"[H]e could not help gazing at her with desire, and forming the design of making a conquest of her heart"

— Smollett, Tobias (1721-1777)

Place of Publication
Printed for the author
"[H]e could not help gazing at her with desire, and forming the design of making a conquest of her heart"
Metaphor in Context
Peregrine's curiosity being inflamed by this information, he lounged about the yard, in hopes of seeing the Dulcinea who had captivated the old batchelor, and at length observing her at a window, took the liberty of bowing to her with great respect. She returned the compliment with a curt'sie, and appeared so decent in her dress and manner, that unless he had been previously informed of her former life and conversation, he never would have dreamt that her education was different from that of other ladies of fashion; so easy it is to acquire that external deportment on which people of condition value themselves so much. Not but that Mr. Pickle pretended to distinguish a certain vulgar audacity in her countenance, which in a lady of birth and fortune would have passed for an agreeable vivacity that enlivens the aspect, and gives a poignancy to every feature: but, as she possessed a pair of fine eyes and a clear complexion, overspread with the glow of health, which never fails of recommending the owner, he could not help gazing at her with desire, and forming the design of making a conquest of her heart. With this view, he sent his compliments to her husband, whose name was Hornbeck, with an intimation, that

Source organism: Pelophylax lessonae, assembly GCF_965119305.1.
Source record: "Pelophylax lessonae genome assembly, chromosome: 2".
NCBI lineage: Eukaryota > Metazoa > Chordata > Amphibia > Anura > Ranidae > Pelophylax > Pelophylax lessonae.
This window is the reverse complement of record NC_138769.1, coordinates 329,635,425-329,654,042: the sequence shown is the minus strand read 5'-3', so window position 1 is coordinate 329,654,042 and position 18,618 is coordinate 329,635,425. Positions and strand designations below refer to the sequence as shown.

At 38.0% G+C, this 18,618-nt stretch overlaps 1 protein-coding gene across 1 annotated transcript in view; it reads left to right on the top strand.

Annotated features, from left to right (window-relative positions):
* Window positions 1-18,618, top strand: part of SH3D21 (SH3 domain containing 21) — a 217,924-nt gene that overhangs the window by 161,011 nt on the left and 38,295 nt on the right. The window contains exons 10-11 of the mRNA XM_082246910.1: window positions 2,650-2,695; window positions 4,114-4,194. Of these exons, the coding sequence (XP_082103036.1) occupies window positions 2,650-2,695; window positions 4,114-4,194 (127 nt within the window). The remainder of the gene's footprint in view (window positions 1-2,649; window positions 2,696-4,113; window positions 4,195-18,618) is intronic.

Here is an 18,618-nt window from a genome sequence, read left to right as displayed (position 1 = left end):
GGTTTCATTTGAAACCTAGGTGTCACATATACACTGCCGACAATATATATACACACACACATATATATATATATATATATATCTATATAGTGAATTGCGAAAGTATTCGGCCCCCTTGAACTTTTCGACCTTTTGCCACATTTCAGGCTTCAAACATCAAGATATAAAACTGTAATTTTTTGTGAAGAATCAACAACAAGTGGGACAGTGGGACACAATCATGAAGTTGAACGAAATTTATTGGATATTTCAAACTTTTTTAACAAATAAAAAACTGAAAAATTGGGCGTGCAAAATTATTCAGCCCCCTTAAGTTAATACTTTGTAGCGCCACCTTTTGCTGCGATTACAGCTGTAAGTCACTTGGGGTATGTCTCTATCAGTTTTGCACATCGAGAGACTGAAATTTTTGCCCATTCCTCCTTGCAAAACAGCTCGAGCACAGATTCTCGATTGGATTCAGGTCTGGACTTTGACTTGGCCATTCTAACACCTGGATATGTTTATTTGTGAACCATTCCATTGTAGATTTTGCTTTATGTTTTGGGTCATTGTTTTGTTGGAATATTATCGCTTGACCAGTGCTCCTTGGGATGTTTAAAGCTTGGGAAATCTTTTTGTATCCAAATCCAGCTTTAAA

[Page 13]

he proposed to set out next day for Paris, and as he understood that he was resolved upon the same journey, he should be extremely glad of his company on the road, if he was not better engaged. Hornbeck, who in all probability did not chuse to accommodate his wife with a squire of our hero's appearance, sent a civil answer to his message, professing infinite mortification at his being unable to embrace the favour of his kind offer, by reason of the indisposition of his wife, who, he was afraid, would not be in a condition for some days to bear the fatigue of travelling. This rebuff, which Peregrine ascribed to the husband's jealousy, stifled his project in embrio; he ordered his French servant to take a place for himself in the Diligence, where all his luggage was stowed, except a small trunk with some linen and other necessaries that was fixed upon the post-chaise which they hired of the landlord; and early next morning he and Mr. Jolter departed from Calais, attended by his valet de chambre and Pipes on horseback. They proceeded without any accident as far as Boulogne, where they breakfasted and visited old father Graham, a Scottish gentleman of the governor's acquaintance, who had lived as a capuchin in that place for the space of threescore years, and during that period conformed to all the austerities of the order, with the most rigorous exactness; being equally remarkable for the frankness of his conversation, the humanity of his disposition, and the simplicity of his manners. From Boulogne they took their departure about noon, and as they proposed to sleep that night at Abbe Ville, commanded the postilion to drive with extraordinary speed; and perhaps it was well for his cattle that the axle-tree gave way, and the chaise of course overturned before they had travelled one third part of the stage.
(pp. 12-4)
Searching "conque" and "heart" in HDIS (Prose Fiction)
33 entries in ESTC (1751, 1758, 1763, 1765, 1769, 1773, 1775, 1776, 1778, 1779, 1781, 1784, 1785, 1786, 1787, 1788, 1791, 1793, 1794, 1798, 1799, 1800).

Smollett, Tobias. The Adventures of Peregrine Pickle. In which are included, Memoirs of a Lady of Quality., 4 vols. (London: Printed for the author, 1751). <Link to ESTC>
Date of Entry

The Mind is a Metaphor is authored by Brad Pasanek, Assistant Professor of English, University of Virginia.